Mumbai: Eight years on, no end to Babulnath garden's beautification
Babulnath Bandstand garden, also known as the Seth Tulsidas Kilachand Garden, is known to south Mumbaikars for the stunning rotunda structure it holds. On it, hangs a banner that reads: ‘For those who want to book this space for jazz music, please contact..’, and a telephone number follows.
The ‘library’, built as part of the beautification plan, has no reading material
Residents of 1st Dady Seth Lane, tucked behind the iconic Babulnath mandir which is a short walk from this garden, say let alone enjoying music, they haven’t been able to access the garden ever since the the Brihanmumbai Municipal Corporation (BMC) closed it to the public around 2007.
(left to right) Samir Modi, Hemant K, Bakul Shah, S Anand and Sheetal B
Most residents remember spending their evenings here as kids. “When it closed in 2007, we were told it was for beautification. Does it take seven years to beautify a small garden?” asked an upset resident.
Babulnath residents in discussion. Pics/Onkar Devlekar
In 2013, this paper had reported that it was the construction of an underground water tunnel that had prolonged the closure of the garden. Delays in constructing a 6-km-long tunnel, 2,200-mm-wide, stretching from Malabar Hill to Cross Maidan via SK Patil Udyan, had led to delays.
Then Garden Superintendent, Vijay Hire, had assured that work was nearing completion. It’s been three years since. Motorcycling enthusiast and rallyist Sheetal Bidaye, a resident of the area for 10 years, says the garden has been shut without logical reason. “We wish to use it to play badminton. It is a fine green space in a prime area. Why waste it?”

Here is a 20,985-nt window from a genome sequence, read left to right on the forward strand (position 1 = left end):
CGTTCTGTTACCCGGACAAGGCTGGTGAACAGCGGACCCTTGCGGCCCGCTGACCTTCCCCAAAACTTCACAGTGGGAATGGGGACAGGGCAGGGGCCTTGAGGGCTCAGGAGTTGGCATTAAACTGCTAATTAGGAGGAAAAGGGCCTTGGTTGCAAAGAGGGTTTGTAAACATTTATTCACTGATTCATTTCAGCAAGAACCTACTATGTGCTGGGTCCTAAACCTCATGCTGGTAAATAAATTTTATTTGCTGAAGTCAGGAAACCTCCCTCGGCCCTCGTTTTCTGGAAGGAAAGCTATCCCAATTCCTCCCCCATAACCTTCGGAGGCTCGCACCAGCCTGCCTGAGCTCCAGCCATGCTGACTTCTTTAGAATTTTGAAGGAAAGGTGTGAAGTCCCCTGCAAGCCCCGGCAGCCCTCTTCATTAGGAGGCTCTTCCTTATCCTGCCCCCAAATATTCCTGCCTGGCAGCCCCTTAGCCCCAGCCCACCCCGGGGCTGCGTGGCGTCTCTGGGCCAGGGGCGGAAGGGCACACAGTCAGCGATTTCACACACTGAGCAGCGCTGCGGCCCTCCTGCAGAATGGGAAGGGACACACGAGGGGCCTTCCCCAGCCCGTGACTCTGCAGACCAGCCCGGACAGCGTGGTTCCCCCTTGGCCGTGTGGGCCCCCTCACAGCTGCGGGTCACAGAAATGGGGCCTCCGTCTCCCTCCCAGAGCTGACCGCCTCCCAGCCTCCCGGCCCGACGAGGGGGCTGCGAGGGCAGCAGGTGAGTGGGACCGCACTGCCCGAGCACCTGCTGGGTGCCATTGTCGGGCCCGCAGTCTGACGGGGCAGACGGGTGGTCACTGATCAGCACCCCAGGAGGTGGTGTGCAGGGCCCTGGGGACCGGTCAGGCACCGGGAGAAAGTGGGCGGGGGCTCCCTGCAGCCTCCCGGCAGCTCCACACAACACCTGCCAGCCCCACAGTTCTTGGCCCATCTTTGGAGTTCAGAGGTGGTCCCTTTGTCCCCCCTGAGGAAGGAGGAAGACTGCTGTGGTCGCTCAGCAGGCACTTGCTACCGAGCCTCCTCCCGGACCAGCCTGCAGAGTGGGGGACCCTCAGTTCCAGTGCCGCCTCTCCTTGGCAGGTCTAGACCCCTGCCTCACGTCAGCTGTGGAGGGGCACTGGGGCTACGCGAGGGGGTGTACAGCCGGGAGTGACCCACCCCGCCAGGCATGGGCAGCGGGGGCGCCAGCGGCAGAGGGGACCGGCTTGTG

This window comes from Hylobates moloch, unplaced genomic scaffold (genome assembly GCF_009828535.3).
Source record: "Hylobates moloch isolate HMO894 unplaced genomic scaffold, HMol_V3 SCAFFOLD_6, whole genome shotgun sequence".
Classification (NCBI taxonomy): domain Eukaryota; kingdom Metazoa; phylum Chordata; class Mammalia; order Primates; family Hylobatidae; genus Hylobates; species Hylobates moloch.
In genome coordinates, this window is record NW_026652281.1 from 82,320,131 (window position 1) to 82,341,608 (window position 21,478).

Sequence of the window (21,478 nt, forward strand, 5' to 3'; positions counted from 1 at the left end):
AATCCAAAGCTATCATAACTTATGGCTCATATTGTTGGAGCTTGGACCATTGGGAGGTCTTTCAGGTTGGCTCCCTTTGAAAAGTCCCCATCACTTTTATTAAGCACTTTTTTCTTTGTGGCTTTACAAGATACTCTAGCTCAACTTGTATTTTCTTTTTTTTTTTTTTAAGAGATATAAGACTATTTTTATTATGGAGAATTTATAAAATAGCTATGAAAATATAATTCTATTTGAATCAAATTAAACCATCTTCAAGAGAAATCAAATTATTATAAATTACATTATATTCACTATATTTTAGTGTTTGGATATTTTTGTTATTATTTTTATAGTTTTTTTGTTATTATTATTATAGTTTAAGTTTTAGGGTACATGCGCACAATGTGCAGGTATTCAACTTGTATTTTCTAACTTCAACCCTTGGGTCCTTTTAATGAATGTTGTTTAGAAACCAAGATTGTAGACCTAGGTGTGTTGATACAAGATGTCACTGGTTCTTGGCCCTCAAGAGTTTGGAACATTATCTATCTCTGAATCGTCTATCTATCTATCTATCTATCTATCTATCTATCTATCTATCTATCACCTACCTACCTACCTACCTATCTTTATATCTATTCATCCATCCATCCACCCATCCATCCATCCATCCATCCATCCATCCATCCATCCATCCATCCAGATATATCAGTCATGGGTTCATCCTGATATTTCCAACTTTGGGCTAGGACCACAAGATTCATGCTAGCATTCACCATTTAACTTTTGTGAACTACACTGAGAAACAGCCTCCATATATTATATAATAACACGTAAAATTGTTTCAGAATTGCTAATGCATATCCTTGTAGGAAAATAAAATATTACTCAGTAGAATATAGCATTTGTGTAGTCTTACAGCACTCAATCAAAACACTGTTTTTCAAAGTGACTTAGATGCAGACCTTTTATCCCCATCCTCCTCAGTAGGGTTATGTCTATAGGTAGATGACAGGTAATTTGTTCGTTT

Bidaye and others like her from the neighbourhood gathered at the garden, persuading the security guard to unlock the gate and let them in. Dr Raju Modi, 70, was one of them. “There was a walking track that ran right around the space. There were benches for senior citizens to sit on. Where is all of it now?” Mitesh Thakkar and Samir Modi have fond memories of the park.
They said while some of his friends learnt to cycle here, others were perennially to be found in the play area, racing home only when their mothers called out from the windows of homes opposite it. Bakul Shah scoffed at BMC’s beautification attempt, calling it “half-hearted. Some semblance of a Japanese garden has been made on one side. The beautification is only lip-service,” he said.
The biggest eyewash, say residents, is a ‘library’ constructed in one corner as part of the beautification plan. Except, it’s bereft of reading material and instead, holds cement bags left over from previous renovation. Keeping legitimate walkers out means after dark, it’s a haven for those indulging in nefarious activities by scaling its modest fencing.
While the front portion of the garden, facing the main road, is in good shape, with strobe lights painting it pink at night, the rear end is a mess. The BKM School sits right opposite from it. Its principal S K Anand added, “Our students could have used the park for band practice, but we have been locked out all these years.”
The chains will fall away; kids will play
Jyotsna Mehta, local corporator, arrived at the scene while residents were speaking to this reporter. The corporator, who shares a rapport with the residents, listened to their grievances and assured them that the garden would open soon. Although no date was fixed, she said it would definitely happen within this month.